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The use of quantitative assessment of Wilms tumour gene 1 for monitoring of residual disease in acute myeloid leukemia patients

Date: 2.6.2006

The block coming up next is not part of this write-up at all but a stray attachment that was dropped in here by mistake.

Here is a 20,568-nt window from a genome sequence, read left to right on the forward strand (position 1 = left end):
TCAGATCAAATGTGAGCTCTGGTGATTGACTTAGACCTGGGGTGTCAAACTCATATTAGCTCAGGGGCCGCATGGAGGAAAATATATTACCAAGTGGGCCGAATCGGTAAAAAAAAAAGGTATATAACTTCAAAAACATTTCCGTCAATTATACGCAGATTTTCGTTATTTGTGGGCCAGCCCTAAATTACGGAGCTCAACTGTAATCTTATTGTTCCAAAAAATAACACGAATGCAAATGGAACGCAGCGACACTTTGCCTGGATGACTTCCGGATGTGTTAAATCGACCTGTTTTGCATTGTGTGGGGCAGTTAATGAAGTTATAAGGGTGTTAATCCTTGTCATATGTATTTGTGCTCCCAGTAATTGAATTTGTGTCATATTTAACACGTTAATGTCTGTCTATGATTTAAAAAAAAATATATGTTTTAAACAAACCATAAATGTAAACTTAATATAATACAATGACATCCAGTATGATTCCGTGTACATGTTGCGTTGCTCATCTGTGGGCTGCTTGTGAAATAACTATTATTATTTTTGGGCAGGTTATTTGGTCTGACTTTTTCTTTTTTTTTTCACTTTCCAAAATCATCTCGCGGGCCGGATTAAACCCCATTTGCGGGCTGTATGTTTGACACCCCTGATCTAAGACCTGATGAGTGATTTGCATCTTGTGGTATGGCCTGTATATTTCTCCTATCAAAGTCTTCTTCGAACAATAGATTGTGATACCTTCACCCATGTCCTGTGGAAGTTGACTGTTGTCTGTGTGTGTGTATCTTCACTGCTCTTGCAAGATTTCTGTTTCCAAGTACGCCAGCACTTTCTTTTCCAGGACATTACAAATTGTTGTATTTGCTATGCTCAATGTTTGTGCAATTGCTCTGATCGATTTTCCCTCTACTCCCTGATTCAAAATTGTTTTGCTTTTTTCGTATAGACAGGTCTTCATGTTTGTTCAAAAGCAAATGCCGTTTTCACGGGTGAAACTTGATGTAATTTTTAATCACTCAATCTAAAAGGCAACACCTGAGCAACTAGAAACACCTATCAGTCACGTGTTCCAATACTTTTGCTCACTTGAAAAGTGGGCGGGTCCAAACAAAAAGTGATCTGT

Polak J, Markova J, Schwarz J, Maaloufova J, Volkova Z, Cermak J, Haskovec C. Ustav hematologie a krevni transfuze, Praha. japol@uhkt.cz BACKGROUND: Despite a considerable effort, the majority of acute myeloid leukaemia (AML) patients do not have a suitable specific molecular marker for monitoring minimal residual disease (MRD). The results of some studies suggest the Wilms tumour gene (WT1) as a possible molecular marker of MRD. METHODS AND RESULTS: We measured the expression of WT1 at diagnosis and during treatment of the acute myeloid leukaemia (AML) patients. The expression of WT1 was measured by the quantitative real-time RT-PCR in peripheral leukocytes from 56 AML at diagnosis and 7 patients with AML transformed from myelodysplastic syndromes (MDS). The WT1 expression was significantly elevated (up to 3 orders of magnitude) in peripheral blood samples (PB) of AML patients at diagnosis compared to PB samples of healthy donors (P < 0.0001). The level of WT1 expression depends particularly on FAB AML subtype, with the highest being found in AML patients with subtypes M4, M1, M3 and AML transformed from MDS. Conversely, AML patients with M2 and with the presence of AML1/ET0 at presentation showed a significantly lower expression of the WT1 gene compared to the remaining AML patients at presentation (P = 0,005). Further, sequence samples of 12 AML patients under long-term surveillance were tested for the WT1 expression in parallel with the expression of specific MRD markers--fusion genes: AMLI/ETO, PML/RARalpha and CBFB/MYH11. The levels of WT1 gene expression and the above specific fusion genes significantly correlated. Moreover, 14 patients without the specific MRD marker were tested for the WT1 expression. The results show that haematological relapses were associated with the rise of expression of the specific fusion genes and with the WT1 gene expression. The rise of WT1 expression above the level seen in leucocytes from peripheral blood and/or bone marrow of healthy donors--in four patients under long-term surveillance the "molecular relapse" predicted ongoing haematological relapses as early as 2 months in advance. CONCLUSIONS: Our results, in accordance with some of the previously published ones, show that WT1 expression seems to be a suitable marker of minimal residual disease in AML patients. "Source":[ http://www.ncbi.nlm.nih.gov/entrez/query.fcgi?cmd=Retrieve&db=pubmed&dopt=Abstract&list_uids=16468240&query_hl=3&itool=pubmed_docsum]

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